Apple Senior Vice-President of Worldwide Marketing Phil Schiller speaks about the prices for iPad Pro on stage during a Special Event at Bill Graham Civic Auditorium Sept. 9, 2015 in San Francisco, California. (Photo : Getty Images/ Stephen Lam)
There are several downsides to setting up an external display for one's MacBook Pro while in its closed clamshell mode. The obvious one is that one cannot use their MacBook's screen or even the Touch Bar itself.
However, a new trick coupled with a $9.99 app called Duet make it easy for iPad owners. The app allows one to use any iOS device as an external display and its latest update has even added extra support for the Touch Bar, according to its official website.
This makes it a viable solution to fully exploiting the closed clamshell mode on new MacBook Pro models as well as older ones. Here is a short walkthrough of how to set it up:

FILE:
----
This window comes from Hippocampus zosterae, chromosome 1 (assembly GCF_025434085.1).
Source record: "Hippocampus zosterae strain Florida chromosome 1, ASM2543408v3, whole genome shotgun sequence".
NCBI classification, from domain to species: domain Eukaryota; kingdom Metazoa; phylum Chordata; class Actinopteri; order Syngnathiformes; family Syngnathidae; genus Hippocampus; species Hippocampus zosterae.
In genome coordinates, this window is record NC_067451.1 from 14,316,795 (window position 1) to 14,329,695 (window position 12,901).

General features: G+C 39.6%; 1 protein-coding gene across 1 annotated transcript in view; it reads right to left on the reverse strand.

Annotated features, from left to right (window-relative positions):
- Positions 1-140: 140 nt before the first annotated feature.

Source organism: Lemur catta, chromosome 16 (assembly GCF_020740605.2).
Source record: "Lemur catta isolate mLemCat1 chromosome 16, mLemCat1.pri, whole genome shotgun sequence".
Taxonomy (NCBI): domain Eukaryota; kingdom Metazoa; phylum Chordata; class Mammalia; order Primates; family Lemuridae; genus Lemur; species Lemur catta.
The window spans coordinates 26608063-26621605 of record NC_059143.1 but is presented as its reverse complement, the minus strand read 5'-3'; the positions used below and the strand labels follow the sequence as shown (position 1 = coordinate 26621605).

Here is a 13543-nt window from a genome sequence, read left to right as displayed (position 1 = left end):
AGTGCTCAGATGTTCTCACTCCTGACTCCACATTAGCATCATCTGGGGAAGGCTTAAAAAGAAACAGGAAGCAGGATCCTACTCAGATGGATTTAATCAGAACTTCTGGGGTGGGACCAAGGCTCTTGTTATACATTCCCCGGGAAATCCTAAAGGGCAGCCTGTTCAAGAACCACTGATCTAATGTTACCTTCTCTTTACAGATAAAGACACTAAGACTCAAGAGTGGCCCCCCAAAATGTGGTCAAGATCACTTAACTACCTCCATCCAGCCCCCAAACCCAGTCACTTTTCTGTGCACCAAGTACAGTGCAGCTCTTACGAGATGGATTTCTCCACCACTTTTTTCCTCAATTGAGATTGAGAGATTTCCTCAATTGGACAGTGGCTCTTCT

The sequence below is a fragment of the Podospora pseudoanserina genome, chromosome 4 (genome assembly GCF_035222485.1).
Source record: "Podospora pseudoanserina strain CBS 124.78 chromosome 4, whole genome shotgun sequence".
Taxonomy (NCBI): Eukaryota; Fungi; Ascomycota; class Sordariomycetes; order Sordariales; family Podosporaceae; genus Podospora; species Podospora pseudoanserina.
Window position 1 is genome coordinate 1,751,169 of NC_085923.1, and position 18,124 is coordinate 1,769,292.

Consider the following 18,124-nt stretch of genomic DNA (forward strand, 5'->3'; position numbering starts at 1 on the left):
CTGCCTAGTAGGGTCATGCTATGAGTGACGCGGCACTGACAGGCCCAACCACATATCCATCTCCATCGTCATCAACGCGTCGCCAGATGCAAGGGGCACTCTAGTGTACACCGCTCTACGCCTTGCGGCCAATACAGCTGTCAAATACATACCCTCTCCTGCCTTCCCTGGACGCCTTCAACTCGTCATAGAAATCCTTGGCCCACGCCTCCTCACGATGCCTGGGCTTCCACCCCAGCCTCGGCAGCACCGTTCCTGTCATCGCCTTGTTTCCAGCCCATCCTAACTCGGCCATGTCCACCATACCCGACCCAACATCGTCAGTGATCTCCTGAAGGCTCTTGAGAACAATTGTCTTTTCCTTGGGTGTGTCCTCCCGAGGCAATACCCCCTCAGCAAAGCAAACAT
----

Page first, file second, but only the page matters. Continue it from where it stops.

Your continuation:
Step 1: The first thing is to download two apps, Duet and Helper. Duet will help in the overall screen changeover while Helper will run one's Mac menu bar. Once one is done downloading Helper, they are supposed to extract it and drag it to the applications folder after which they will launch it.
Step 2: Connect their iOS device, preferably an iPad, to a Mac via the Lightning cable. A USB-C Lightning Cable, for instance, is a good option.
Step 3: Launch duet display on their iOS devices, which should automatically connect with the Mac to appear as a second screen. If enabled, the Touch Bar will appear at the bottom of the display and one can toggle it from duet's menu bar app icon as demonstrated by 9To5Mac.
This setup is particularly helpful for Mac users who intend to access the Touch Bar through an iOS device. It is an even more workable solution with Touch Bar-predating hardware or in closed clamshell mode.
An iPad can significantly use up less space compared to a 13-inch or a larger MacBook Pro, which is why the new trick will save one the hassle. With duet, it is possible to retain access to the Touch Bar while the MacBook's panel is out of reach.
Here is a video walk-through: